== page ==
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Randy J. Chase, Stephen W. Nesbitt, and Greg M. McFarquhar

Abstract

With the launch of the Global Precipitation Measurement Dual-frequency Precipitation Radar (GPM-DPR) in 2014, renewed interest in retrievals of snowfall in the atmospheric column has occurred. The current operational GPM-DPR retrieval largely underestimates surface snowfall accumulation. Here, a neural network (NN) trained on data synthetically derived from state-of-the-art ice particle scattering models and measured in-situ particle size distributions (PSDs) is used to retrieve two parameters of the PSD: liquid equivalent mass weighted mean diameter (D ml) and the liquid equivalent normalized intercept parameter (N wl). Evaluations against a test dataset showed statistically significant improved ice water content (IWC) retrievals compared to a standard power-law approach and an estimate of the current GPM-DPR algorithm. Furthermore, estimated median percent errors (MPE) on the test dataset were –0.7%, +2.6% and +1% for D ml, N wl and IWC, respectively. An evaluation on three case-studies with co-located radar observations and in-situ microphysical data show that the NN retrieval has MPE of –13%, +120% and +10% for D ml, N wl and IWC, respectively. The NN retrieval applied directly to GPM-DPR data provides improved snowfall retrievals compared to the default algorithm, removing the default algorithm’s ray-to-ray instabilities, and recreating the high-resolution radar retrieval results to within 15% MPE. Future work should aim to improve the retrieval by including PSD data collected in more diverse conditions and rimed particles. Furthermore, different desired outputs such as the PSD shape parameter and snowfall rate could be included in future iterations.

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Thomas A. Guinn, Daniel J. Halperin, and Christopher G. Herbster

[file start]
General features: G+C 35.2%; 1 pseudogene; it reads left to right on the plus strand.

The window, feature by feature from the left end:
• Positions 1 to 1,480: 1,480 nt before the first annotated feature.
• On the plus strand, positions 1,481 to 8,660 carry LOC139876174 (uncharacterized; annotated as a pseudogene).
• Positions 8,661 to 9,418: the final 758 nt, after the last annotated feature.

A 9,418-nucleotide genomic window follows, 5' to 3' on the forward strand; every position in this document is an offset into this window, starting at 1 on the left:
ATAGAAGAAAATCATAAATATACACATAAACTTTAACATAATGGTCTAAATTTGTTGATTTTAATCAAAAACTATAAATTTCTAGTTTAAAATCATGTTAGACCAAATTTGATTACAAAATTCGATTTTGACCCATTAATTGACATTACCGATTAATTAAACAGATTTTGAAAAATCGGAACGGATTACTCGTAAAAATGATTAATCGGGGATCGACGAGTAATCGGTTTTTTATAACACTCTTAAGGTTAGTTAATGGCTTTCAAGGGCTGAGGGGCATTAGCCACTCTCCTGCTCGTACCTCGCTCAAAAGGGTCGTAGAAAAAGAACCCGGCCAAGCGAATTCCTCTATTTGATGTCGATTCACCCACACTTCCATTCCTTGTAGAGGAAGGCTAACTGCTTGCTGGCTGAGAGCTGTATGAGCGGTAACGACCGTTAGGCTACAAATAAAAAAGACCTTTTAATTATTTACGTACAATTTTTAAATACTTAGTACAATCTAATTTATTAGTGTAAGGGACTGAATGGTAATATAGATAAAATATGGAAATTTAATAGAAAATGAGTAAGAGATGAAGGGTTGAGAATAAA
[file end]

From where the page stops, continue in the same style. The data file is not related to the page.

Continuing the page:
Abstract

General-aviation (GA) controlled flight into terrain accidents often occur when a pilot is unaware their aircraft’s true altitude is lower than the altitude indicated by the pressure altimeter due to colder than standard temperatures. However, little guidance is available that quantifies the magnitude of these altimeter errors and their variation with season. In this study, the fifth generation European Centre for Medium-Range Weather Forecasts (ECMWF) atmospheric reanalysis of the global climate (ERA5) data set is combined with the pressure-altitude equation to construct a 30-year monthly climatology covering much of the U.S. and Canada of D-value (i.e., true altitude minus pressure altitude) corrected for the standard atmosphere height separation between the altimeter setting and standard mean sea-level pressure. This “corrected” D-value therefore provides a useful estimate of the error between true and altimeter-indicated altitude. During winter, the mean corrected D-values reach values as low as −350 m (~ −1,200 feet) in northern, low-terrain regions for flights near a pressure altitude of 3,600 m, meaning the aircraft would be nearly 350 m lower than the altimeter indicates. Furthermore, the minimum (maximum negative) corrected D-values are nearly double their mean values for the same time period. In addition, the reanalysis-based corrected D-values are compared to estimated values calculated using a simple rule-of-thumb based solely on the air temperature at altitude and the surface elevation. The rule-of-thumb tends to under-predict the magnitude of the estimated error, in some cases by 70 m (~200 feet), and therefore gives a lower margin of safety.

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Juan Sulca, Mathias Vuille, Oliver Elison Timm, Bo Dong, and Ricardo Zubieta

Abstract